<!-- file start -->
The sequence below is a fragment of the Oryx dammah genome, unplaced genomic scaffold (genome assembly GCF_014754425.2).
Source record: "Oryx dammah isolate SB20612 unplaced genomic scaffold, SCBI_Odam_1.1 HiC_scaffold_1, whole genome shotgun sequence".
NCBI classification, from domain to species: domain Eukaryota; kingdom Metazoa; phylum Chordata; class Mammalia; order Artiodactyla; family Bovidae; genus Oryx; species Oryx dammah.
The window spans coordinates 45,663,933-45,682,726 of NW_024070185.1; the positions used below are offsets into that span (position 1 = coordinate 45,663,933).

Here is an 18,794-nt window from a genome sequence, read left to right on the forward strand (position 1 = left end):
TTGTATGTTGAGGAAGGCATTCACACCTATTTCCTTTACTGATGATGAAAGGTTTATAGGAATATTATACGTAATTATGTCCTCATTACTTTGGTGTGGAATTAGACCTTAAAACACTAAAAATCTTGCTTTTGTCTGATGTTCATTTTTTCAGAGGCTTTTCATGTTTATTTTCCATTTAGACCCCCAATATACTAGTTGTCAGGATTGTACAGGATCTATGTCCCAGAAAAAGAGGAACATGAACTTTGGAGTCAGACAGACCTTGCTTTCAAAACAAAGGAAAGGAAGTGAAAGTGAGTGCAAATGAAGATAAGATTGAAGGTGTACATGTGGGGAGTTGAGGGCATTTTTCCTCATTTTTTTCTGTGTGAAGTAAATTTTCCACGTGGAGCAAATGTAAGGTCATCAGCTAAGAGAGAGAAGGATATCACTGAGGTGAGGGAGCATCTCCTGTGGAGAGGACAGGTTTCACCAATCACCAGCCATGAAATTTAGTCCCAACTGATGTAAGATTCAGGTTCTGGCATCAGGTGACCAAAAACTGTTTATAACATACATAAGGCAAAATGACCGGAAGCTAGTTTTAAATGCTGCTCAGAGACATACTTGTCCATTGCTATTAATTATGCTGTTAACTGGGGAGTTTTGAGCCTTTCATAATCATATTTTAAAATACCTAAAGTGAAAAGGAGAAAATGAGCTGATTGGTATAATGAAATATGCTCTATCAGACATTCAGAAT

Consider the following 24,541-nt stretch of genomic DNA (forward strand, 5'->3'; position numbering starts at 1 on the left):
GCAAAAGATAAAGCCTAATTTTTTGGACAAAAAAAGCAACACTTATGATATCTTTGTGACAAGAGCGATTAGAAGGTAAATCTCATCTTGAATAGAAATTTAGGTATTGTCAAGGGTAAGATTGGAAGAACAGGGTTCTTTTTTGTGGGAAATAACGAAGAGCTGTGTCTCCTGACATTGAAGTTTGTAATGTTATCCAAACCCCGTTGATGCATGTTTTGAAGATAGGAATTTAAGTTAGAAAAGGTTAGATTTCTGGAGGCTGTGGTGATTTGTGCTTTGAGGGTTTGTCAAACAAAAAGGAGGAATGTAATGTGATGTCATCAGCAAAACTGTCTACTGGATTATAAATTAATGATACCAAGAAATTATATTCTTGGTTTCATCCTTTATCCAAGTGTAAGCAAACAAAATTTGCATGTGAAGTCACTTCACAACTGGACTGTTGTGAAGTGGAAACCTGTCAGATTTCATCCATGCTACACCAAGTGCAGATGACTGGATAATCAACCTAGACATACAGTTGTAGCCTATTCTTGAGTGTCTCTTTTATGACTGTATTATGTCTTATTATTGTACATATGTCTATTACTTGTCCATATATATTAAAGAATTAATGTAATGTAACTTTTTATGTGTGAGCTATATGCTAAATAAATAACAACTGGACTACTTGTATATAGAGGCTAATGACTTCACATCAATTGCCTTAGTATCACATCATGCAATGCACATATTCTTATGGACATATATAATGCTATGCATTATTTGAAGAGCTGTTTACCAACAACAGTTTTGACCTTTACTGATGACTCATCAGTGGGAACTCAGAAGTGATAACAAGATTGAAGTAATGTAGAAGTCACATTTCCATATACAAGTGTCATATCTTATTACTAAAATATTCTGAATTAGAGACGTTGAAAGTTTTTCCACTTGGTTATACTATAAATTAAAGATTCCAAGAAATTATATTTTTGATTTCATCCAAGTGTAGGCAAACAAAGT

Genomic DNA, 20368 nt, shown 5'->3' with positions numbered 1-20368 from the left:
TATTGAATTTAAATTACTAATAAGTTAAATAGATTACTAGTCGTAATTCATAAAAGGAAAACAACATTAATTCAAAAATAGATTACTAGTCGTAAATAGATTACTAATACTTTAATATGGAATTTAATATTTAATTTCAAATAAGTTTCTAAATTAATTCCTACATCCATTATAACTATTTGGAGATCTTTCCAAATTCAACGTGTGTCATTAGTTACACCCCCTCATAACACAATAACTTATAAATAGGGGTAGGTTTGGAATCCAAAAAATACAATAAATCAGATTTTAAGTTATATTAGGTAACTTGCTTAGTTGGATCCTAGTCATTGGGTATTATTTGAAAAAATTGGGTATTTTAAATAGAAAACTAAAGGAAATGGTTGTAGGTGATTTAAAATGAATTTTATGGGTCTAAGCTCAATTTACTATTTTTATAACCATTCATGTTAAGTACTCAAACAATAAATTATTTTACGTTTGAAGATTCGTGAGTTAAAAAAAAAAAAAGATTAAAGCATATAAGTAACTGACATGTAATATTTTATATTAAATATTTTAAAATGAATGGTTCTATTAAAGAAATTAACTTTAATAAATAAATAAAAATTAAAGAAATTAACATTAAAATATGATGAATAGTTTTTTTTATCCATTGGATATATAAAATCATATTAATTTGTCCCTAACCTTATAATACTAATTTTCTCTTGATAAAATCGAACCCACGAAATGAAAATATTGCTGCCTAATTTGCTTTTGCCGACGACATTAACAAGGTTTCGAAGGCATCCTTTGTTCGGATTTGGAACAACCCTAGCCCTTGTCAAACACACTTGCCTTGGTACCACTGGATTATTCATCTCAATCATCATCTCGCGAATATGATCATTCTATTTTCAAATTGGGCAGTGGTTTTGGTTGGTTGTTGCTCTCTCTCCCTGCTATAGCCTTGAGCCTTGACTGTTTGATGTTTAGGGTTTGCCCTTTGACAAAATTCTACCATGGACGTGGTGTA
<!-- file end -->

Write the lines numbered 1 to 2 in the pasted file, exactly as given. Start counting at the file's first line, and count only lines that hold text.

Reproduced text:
The sequence below is a fragment of the Oryx dammah genome, unplaced genomic scaffold (genome assembly GCF_014754425.2).
Source record: "Oryx dammah isolate SB20612 unplaced genomic scaffold, SCBI_Odam_1.1 HiC_scaffold_1, whole genome shotgun sequence".